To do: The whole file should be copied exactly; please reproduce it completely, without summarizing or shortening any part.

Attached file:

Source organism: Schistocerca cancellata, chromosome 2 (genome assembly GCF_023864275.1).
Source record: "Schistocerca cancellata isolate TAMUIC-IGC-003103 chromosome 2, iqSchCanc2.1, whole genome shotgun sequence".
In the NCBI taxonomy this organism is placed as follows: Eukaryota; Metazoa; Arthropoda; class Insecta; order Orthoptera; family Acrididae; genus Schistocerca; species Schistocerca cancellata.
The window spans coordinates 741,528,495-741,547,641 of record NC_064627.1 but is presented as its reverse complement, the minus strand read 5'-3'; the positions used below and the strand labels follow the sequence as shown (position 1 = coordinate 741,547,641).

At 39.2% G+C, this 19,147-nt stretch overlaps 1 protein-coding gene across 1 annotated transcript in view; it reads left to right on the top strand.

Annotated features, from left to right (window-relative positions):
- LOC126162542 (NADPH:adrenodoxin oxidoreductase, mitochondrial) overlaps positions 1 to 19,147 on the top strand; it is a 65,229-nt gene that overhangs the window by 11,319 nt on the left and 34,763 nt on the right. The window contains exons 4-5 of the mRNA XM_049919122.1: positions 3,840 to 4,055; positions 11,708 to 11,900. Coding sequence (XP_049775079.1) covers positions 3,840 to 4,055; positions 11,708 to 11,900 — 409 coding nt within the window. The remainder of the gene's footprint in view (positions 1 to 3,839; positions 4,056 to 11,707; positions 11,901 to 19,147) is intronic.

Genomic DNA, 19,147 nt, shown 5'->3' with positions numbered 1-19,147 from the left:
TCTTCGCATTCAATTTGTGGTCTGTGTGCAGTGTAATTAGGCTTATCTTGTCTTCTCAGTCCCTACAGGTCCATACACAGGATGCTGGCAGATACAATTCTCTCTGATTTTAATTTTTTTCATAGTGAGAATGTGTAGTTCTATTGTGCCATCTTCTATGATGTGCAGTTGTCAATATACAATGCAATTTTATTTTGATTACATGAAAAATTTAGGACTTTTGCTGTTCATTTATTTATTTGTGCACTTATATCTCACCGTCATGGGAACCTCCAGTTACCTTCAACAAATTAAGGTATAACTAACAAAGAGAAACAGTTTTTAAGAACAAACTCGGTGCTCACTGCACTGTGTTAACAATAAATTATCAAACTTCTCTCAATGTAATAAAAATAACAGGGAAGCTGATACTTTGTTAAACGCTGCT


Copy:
Source organism: Schistocerca cancellata, chromosome 2 (genome assembly GCF_023864275.1).
Source record: "Schistocerca cancellata isolate TAMUIC-IGC-003103 chromosome 2, iqSchCanc2.1, whole genome shotgun sequence".
In the NCBI taxonomy this organism is placed as follows: Eukaryota; Metazoa; Arthropoda; class Insecta; order Orthoptera; family Acrididae; genus Schistocerca; species Schistocerca cancellata.
The window spans coordinates 741,528,495-741,547,641 of record NC_064627.1 but is presented as its reverse complement, the minus strand read 5'-3'; the positions used below and the strand labels follow the sequence as shown (position 1 = coordinate 741,547,641).

At 39.2% G+C, this 19,147-nt stretch overlaps 1 protein-coding gene across 1 annotated transcript in view; it reads left to right on the top strand.

Annotated features, from left to right (window-relative positions):
- LOC126162542 (NADPH:adrenodoxin oxidoreductase, mitochondrial) overlaps positions 1 to 19,147 on the top strand; it is a 65,229-nt gene that overhangs the window by 11,319 nt on the left and 34,763 nt on the right. The window contains exons 4-5 of the mRNA XM_049919122.1: positions 3,840 to 4,055; positions 11,708 to 11,900. Coding sequence (XP_049775079.1) covers positions 3,840 to 4,055; positions 11,708 to 11,900 — 409 coding nt within the window. The remainder of the gene's footprint in view (positions 1 to 3,839; positions 4,056 to 11,707; positions 11,901 to 19,147) is intronic.

Genomic DNA, 19,147 nt, shown 5'->3' with positions numbered 1-19,147 from the left:
TCTTCGCATTCAATTTGTGGTCTGTGTGCAGTGTAATTAGGCTTATCTTGTCTTCTCAGTCCCTACAGGTCCATACACAGGATGCTGGCAGATACAATTCTCTCTGATTTTAATTTTTTTCATAGTGAGAATGTGTAGTTCTATTGTGCCATCTTCTATGATGTGCAGTTGTCAATATACAATGCAATTTTATTTTGATTACATGAAAAATTTAGGACTTTTGCTGTTCATTTATTTATTTGTGCACTTATATCTCACCGTCATGGGAACCTCCAGTTACCTTCAACAAATTAAGGTATAACTAACAAAGAGAAACAGTTTTTAAGAACAAACTCGGTGCTCACTGCACTGTGTTAACAATAAATTATCAAACTTCTCTCAATGTAATAAAAATAACAGGGAAGCTGATACTTTGTTAAACGCTGCT